Chelsea Arnold, circulation assistant at the Palmyra branch of HCPL, penned the following review for your perusal.
Beartown is available as an eBook on OverDrive and Libby. If you do not have an HCPL card, OverDrive offers a free card using your mobile number.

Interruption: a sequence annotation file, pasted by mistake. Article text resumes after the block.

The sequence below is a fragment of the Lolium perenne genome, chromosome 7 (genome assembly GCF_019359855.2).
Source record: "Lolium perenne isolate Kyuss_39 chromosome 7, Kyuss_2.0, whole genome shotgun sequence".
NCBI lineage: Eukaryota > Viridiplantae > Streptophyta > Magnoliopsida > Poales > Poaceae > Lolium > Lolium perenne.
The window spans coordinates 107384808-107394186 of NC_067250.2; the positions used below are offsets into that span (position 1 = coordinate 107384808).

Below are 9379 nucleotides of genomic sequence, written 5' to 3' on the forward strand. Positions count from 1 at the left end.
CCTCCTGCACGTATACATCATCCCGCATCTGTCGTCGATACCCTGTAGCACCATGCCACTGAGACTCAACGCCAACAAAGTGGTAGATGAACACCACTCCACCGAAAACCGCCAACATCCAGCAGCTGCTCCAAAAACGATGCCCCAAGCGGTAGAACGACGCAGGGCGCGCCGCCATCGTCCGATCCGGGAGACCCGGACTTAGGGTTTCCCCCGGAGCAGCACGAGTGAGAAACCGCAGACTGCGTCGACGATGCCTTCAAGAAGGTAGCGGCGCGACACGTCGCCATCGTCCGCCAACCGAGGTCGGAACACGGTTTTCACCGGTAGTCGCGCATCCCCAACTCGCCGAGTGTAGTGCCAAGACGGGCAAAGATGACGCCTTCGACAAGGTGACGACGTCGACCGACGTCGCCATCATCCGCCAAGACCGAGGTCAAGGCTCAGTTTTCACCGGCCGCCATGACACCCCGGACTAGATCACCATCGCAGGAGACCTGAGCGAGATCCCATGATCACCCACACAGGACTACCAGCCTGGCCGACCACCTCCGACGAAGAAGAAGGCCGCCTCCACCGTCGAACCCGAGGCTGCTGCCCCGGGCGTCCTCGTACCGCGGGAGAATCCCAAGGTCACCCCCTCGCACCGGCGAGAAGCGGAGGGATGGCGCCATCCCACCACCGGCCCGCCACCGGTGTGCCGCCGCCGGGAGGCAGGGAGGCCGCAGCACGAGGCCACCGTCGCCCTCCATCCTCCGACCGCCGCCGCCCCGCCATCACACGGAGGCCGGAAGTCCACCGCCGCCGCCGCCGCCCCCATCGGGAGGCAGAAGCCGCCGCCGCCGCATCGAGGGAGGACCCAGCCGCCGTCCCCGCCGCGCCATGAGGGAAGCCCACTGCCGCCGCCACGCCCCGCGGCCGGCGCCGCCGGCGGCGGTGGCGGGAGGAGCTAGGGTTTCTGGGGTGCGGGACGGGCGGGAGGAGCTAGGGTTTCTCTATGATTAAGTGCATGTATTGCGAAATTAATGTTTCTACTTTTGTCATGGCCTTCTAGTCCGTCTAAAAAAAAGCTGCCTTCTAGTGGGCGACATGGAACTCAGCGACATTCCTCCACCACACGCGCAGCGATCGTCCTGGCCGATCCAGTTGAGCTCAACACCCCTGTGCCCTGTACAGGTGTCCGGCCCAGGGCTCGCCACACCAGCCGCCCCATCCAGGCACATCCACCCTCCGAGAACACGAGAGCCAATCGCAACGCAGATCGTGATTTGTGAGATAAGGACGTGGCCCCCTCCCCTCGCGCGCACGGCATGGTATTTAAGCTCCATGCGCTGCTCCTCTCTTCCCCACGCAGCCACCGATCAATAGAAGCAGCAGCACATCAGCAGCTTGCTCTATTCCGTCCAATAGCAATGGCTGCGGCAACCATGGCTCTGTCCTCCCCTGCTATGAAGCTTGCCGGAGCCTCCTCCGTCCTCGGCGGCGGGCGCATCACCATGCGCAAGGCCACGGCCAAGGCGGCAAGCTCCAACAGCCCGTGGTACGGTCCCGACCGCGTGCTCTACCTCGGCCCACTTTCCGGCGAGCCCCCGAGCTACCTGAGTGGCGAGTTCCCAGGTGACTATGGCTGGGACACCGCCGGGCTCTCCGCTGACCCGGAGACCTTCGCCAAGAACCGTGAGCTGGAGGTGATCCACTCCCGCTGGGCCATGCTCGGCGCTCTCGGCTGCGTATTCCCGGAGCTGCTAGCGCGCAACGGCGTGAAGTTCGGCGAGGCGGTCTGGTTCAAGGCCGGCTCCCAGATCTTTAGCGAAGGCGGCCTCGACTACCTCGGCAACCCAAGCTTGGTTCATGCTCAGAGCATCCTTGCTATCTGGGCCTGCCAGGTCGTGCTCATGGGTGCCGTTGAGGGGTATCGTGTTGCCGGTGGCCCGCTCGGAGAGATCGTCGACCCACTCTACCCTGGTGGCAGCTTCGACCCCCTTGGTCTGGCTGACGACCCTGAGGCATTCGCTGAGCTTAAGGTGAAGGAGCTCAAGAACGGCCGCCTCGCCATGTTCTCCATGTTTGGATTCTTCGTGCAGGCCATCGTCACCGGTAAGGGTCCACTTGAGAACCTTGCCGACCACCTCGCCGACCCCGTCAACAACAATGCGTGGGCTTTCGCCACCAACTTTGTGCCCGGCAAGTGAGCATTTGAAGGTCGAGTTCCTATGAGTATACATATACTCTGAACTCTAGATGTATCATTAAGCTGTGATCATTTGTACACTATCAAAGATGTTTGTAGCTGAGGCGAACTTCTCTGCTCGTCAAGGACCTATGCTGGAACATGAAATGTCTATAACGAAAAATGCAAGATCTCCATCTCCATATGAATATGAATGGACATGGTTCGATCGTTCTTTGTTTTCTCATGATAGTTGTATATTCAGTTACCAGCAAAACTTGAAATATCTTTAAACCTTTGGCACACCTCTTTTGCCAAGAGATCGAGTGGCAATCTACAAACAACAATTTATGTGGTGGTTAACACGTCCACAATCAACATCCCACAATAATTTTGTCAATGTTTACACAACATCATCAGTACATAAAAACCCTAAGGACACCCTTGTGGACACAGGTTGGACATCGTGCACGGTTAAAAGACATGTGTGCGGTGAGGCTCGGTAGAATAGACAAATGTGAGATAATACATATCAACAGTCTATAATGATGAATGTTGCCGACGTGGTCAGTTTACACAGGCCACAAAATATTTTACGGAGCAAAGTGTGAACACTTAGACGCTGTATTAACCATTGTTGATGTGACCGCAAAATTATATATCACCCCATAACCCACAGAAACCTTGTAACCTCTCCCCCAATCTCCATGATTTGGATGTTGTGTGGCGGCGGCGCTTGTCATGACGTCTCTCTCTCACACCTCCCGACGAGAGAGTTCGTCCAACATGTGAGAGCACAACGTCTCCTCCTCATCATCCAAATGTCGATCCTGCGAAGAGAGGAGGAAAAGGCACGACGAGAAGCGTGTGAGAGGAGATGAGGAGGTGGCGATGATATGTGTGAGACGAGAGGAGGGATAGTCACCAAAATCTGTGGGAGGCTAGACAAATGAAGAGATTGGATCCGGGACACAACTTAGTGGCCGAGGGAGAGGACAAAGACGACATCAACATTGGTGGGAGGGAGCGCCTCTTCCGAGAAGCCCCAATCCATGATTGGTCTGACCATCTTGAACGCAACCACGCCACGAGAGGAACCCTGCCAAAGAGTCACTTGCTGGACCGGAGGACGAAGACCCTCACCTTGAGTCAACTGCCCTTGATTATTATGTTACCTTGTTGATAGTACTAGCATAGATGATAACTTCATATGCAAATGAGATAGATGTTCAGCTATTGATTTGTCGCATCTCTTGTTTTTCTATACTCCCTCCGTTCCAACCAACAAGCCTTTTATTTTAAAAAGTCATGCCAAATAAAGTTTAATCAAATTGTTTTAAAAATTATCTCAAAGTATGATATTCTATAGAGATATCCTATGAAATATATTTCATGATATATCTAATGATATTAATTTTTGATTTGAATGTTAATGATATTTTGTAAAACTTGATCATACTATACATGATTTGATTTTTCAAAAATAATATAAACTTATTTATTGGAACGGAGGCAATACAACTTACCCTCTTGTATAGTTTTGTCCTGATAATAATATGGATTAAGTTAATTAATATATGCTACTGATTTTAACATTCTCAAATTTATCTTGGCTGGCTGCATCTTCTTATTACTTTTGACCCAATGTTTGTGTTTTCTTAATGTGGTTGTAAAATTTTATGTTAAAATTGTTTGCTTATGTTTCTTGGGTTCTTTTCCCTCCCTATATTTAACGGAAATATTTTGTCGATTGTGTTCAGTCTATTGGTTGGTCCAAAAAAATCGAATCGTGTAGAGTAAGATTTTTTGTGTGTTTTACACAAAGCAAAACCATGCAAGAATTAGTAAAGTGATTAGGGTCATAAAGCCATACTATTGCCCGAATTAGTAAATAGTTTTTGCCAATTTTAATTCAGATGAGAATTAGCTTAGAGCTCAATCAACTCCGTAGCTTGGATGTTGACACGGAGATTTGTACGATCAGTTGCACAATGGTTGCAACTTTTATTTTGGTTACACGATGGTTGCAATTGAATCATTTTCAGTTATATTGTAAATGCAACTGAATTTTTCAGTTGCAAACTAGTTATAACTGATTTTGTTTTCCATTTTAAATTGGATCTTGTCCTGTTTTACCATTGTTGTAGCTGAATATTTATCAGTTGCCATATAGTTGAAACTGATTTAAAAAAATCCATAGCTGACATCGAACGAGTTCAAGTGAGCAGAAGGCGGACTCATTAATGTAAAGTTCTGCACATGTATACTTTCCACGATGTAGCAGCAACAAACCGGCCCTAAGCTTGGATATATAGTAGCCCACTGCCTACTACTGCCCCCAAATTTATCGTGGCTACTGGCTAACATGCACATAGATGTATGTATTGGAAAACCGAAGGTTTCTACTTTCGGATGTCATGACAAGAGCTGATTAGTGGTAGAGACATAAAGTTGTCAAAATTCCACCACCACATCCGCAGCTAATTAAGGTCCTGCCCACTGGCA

On its face, Beartown is a book about a small town hockey team facing a scandal. However, at its core, Beartown is really about the inanimate things humans will prioritize over people and cling to fiercely when they represent meaning. Beartown doesn’t have much going for it. It’s a small, cold, close-knit mountain town. The opportunities are not plentiful—you either work at the school or you work at the one lone factory. What they do have, though, is one of the most skilled high school hockey teams in the area. Hockey is both this town’s pride and identity. Meaning the town’s source of meaning is placed solely on the backs of teenage boys. Sound like a recipe for disaster? It is. The responsibility of carrying the town brings immense pressure. It also breeds intense narcissism. These young men are hometown heroes. Many of them think they can do anything, because they know the town will in turn go to great lengths to protect them from the consequences of their sins. When the star player commits a heinous act, the town’s claim to fame slips out of grasp, and a team’s passion is upended. In the swirl of emotion, everyone in the town is faced with a moral dilemma: err on the side of justice and compassion, or become animalistic and emotionally unreachable over a high school sport. This book is well-written and held my attention. That said, the plot was predictable and read very much like a ripped from the headlines type of book (think Sandusky, Brock Turner, etc.). I don’t fault it for that because the story that Beartown tells is a story that is extremely prevalent in real life. And if a novel can make someone contemplate a problem that plagues our society, then purpose served.